New CPIP Policy Brief: An Unwise Move to Discriminate Against Pharmaceutical Patents
On June 7, 2018, CPIP published a new policy brief entitled An Unwise Move to Discriminate Against Pharmaceutical Patents: Responding to the UN’s Guidelines for Pharmaceutical Patent Examination.
The brief, written by CPIP Senior Scholar and UMKC Professor of Law Chris Holman, analyzes the UN’s recent Guidelines for Pharmaceutical Patent Examination, which are influential in the policy debates regarding the role of patented pharmaceuticals in public health. Professor Holman critically examines the Guidelines, pointing out that they “put a thumb on the scale in favor of generic medications” while failing to adequately consider “the development and incremental improvement of innovative pharmaceutical products.”
To read the policy brief, please click here.
CPIP, Lemelson Center, & USPTO to Co-Host Panel Discussion: Two Centuries of American Innovation and 10 Million Patents
On Wednesday, June 20, 2018, CPIP, the Smithsonian’s Lemelson Center for the Study of Invention and Innovation, and the U.S. Patent & Trademark Office will co-host a panel discussion at the Smithsonian National Museum of American History entitled Two Centuries of American Innovation and 10 Million Patents.
Signed by President George Washington, the first US Patent was issued in 1790. This June, the USPTO will issue patent number 10,000,000. These ten million utility patents represent two centuries of breakthroughs that transformed the United States into the world’s innovation leader even as inventors from around the world have sought US patent protection.
Panelists will discuss the importance of patents to the work of inventors and explore how, over the past 200 years, inventions have moved from basements, garages, and university, government, and industrial labs to everyday use. Yet, throughout this history, women and minorities have been dramatically underrepresented in the invention and innovation ecosystem. The panel will discuss what is changing about who invents and what is needed to unleash greater creativity across the United States and worldwide.
Hear from inventors, gain insights on the patent system, see rare original materials from the national collections, and join us as we celebrate ten million US patents!
CPIP and ITIF Release Innovate4Health Report on Role of IP in Solving Global Health Challenges
On April 24, 2018, CPIP and the Information Technology & Innovation Foundation (ITIF) released our joint report: Innovate4Health: How Innovators Are Solving Global Health Challenges. The report details 25 important healthcare innovations that are being created by and for people in the developing world, where some of the most urgent challenges remain. Each of these innovations is supported by a strong intellectual property system, and many would not be viable without the security provided by these rights.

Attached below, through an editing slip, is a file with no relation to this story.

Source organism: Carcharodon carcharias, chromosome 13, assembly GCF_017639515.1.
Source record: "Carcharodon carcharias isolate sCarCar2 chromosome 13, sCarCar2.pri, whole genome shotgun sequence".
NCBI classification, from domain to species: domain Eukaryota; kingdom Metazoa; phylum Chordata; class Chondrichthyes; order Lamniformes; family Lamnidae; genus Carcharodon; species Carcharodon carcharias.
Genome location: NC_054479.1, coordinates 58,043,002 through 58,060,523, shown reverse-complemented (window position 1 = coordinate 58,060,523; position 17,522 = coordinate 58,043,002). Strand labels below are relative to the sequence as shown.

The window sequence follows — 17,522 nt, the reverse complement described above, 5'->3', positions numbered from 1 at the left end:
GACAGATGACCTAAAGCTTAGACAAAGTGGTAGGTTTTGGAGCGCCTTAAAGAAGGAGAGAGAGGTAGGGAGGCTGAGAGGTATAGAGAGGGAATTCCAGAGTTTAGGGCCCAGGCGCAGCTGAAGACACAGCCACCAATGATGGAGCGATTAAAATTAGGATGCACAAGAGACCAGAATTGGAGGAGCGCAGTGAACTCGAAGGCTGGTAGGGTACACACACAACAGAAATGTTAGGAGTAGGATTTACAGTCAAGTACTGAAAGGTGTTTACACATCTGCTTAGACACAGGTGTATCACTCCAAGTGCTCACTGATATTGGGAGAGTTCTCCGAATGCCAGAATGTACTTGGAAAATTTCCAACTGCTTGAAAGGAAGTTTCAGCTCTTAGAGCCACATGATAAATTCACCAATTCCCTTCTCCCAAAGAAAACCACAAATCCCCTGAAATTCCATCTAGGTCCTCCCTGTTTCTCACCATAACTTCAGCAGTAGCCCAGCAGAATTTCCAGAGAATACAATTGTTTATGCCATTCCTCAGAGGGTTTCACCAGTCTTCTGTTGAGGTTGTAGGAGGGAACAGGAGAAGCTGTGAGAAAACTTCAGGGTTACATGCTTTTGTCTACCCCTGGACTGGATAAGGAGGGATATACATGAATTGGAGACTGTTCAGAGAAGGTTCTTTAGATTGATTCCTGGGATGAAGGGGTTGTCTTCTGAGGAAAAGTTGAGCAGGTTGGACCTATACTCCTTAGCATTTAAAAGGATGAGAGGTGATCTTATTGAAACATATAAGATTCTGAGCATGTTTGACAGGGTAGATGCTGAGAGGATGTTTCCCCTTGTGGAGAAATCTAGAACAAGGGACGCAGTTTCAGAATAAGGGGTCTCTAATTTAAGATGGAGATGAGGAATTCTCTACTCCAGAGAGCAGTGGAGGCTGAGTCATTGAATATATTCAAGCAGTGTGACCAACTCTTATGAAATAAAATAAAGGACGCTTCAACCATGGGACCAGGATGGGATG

The video from our release event this past Tuesday can be found here and is embedded below. The full Innovate4Health report can be found here. The individual stories can also be found here on the project’s Medium website.
To read the report, please click here.
CPIP Scholars Ask Federal Circuit to Protect Innovation in the Life Sciences
On April 20, 2018, a group of CPIP scholars—Chris Holman, David Lund, Adam Mossoff, and Kristen Osenga—filed an amicus brief in Natural Alternatives International v. Creative Compounds, a case currently on appeal to the U.S. Court of Appeals for the Federal Circuit. The amici ask the appellate court to correct the district court’s misapplication of the patent-eligibility test under Section 101 of the Patent Act since it threatens innovation in the life sciences.
The plaintiff-patentee, Natural Alternatives International or NAI, provides nutritional products, including proprietary ingredients and customized nutritional supplements, to its clients. NAI owns several patents relating to beta-alanine, a non-essential amino acid that delays the onset of muscle fatigue. The district court held that the claims were ineligible subject matter under the two-step Alice-Mayo test: the claims were directed to a natural phenomenon and lacked an inventive concept containing more than conventional, routine activity.
The amici point out that the district court’s overly-restricted view of patent-eligibility doctrine will dissuade the research and development of natural products that are beneficial for mankind. They note that the district court glossed over several predicate factual questions and failed to properly consider the claims as a whole. They conclude that the continued misapplication of the Section 101 analysis has resulted in legal uncertainty, undermining the innovation industries that rely on stable and effective patent rights.